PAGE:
Issue Date: October 5, 2009
Stanley Kirschner, 80, an emeritus professor of chemistry at Wayne State University, died at his home in Detroit on July 16, 2008.
Born in Brooklyn, N.Y., Kirschner served in the Navy before leaving to earn a B.S. in chemistry from Brooklyn College in 1950 and an A.M. degree from Harvard University in 1952. Two years later, he earned a Ph.D. in inorganic chemistry from the University of Illinois, Urbana-Champaign, under John C. Bailar Jr. He then joined the faculty at Wayne State, becoming a full professor in 1960 and retiring in 1992.
Kirschner received numerous awards including the President’s Award for Excellence in Teaching from Wayne State in 1969, the Heyrovsky Medal of the Czechoslovak Academy of Sciences in 1978, and the Catalyst Award for Teaching Excellence from the Chemical Manufacturers Association in 1984. He received both the ACS Henry Hill Award and the Engineering Society of Detroit’s Gold Award in 1995.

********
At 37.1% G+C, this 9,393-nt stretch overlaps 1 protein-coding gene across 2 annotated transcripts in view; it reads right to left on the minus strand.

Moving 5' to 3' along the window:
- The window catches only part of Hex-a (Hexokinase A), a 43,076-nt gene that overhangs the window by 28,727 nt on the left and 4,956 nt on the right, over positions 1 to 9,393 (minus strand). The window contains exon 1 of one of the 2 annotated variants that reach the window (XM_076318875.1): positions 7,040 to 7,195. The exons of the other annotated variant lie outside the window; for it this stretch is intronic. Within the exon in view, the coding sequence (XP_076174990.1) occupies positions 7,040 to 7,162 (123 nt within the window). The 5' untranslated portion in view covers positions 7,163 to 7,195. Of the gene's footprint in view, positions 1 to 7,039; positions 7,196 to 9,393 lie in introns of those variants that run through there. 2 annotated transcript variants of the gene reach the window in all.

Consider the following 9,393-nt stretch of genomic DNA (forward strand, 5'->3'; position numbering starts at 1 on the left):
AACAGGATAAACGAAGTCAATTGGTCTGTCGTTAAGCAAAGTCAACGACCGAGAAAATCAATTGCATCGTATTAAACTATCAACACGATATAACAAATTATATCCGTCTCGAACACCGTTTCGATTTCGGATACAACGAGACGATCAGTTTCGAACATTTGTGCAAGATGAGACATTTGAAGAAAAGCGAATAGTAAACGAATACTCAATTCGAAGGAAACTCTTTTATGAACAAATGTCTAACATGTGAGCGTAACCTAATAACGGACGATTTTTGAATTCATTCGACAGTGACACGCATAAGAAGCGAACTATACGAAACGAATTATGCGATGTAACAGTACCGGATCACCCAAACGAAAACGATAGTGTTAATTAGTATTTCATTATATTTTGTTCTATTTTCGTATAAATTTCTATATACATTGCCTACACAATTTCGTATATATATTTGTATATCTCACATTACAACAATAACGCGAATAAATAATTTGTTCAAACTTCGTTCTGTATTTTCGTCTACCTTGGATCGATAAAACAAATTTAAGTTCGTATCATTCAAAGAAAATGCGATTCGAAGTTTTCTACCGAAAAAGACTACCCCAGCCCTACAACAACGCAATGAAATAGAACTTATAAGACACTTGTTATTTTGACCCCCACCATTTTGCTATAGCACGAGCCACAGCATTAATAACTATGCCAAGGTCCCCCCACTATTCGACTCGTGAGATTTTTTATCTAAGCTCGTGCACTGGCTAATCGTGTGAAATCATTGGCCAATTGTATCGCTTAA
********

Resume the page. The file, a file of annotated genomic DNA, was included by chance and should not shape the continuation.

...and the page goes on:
He published 100 papers focused on the stereochemistry of coordination compounds, the Pfeiffer effect, and the anticancer activity of platinum complexes.
Kirschner was active in the International Conference on Coordination Chemistry from 1959 to 2002 and a fellow of the American Association for the Advancement of Science. He was an emeritus member of ACS, joining in 1952. Kirschner served as a visiting professor worldwide and received honorary membership in many international science societies. He learned to speak many languages and was an accomplished trumpet player.
He is survived by his wife, Esther; his daughter, Susan; son, Daniel; and one granddaughter.
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